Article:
The benefits of physical activity on reducing risk of chronic diseases are well documented. Relatively few studies, however, have quantified the upper limit of exercise for which there is significant chronic disease risk reduction. To see health benefits, the World Health Organization (WHO) recommends people get at least 600 metabolic equivalent (MET) minutes of total activity per week, which translates to around 150 minutes of brisk walking or 75 minutes of running per week. There’s varying evidence as to how much chronic disease risk reduces with different levels of increase in total exercise levels. Researchers aimed to quantify the dose-response relationship between total physical activity levels and five disease outcomes.
The five disease outcomes assessed in this meta-analysis were breast cancer, colon cancer, diabetes, ischaemic heart disease and ischaemic stroke. Physical activity levels across different domains of life were included and standardised to a consistent total level, measured in total MET minutes of activity per week. The domains included physical activity completed in leisure time, at work, as methods of transportation, and at other points in daily life.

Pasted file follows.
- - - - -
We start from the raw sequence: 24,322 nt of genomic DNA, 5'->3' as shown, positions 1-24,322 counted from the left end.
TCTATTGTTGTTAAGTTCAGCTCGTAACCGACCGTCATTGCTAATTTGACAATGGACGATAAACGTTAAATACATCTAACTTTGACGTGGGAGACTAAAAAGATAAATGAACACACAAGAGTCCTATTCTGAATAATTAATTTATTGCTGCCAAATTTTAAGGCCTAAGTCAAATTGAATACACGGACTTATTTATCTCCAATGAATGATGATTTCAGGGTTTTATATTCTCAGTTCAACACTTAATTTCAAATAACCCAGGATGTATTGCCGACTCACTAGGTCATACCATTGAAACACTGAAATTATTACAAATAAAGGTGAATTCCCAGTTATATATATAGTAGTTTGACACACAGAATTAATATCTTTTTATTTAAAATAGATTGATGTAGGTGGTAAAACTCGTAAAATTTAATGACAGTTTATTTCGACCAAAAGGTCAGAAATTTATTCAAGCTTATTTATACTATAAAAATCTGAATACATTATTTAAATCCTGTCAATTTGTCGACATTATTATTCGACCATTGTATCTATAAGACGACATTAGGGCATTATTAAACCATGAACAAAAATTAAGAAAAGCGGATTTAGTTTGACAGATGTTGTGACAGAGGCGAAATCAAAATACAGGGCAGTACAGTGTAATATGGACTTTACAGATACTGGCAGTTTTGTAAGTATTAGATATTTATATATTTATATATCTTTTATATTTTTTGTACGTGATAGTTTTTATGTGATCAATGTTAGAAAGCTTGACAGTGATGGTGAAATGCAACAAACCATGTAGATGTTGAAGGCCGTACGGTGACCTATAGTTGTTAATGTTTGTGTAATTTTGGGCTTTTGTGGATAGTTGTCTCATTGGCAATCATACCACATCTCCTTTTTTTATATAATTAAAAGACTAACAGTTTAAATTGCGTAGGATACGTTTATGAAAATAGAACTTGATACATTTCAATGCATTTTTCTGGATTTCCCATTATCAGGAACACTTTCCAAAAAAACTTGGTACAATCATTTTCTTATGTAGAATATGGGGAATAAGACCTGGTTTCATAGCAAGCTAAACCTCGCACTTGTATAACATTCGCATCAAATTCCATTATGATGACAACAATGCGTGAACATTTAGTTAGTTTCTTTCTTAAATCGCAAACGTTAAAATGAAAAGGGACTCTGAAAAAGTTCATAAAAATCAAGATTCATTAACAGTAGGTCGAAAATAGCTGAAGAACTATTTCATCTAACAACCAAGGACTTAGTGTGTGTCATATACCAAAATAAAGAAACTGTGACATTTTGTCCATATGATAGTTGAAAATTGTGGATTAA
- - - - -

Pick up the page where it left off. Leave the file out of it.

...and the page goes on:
After analysing a large number of studies, researchers found that higher levels of total physical activity were associated with lower risk of all disease outcomes. Increases from 600 MET minutes/week to 3000-4000 MET minutes/week produced substantial risk reduction. The decrease in risk associated with exercise levels higher than 3000-4000 MET minutes/week was minimal.
The results from this meta-analysis suggest that people can reap substantial benefit from undertaking far more than the minimal recommended activity levels of 600 MET minutes/week. People, and particularly those with other risk factors for chronic conditions, may benefit from increasing their activity levels to 3000-4000 MET minutes/week.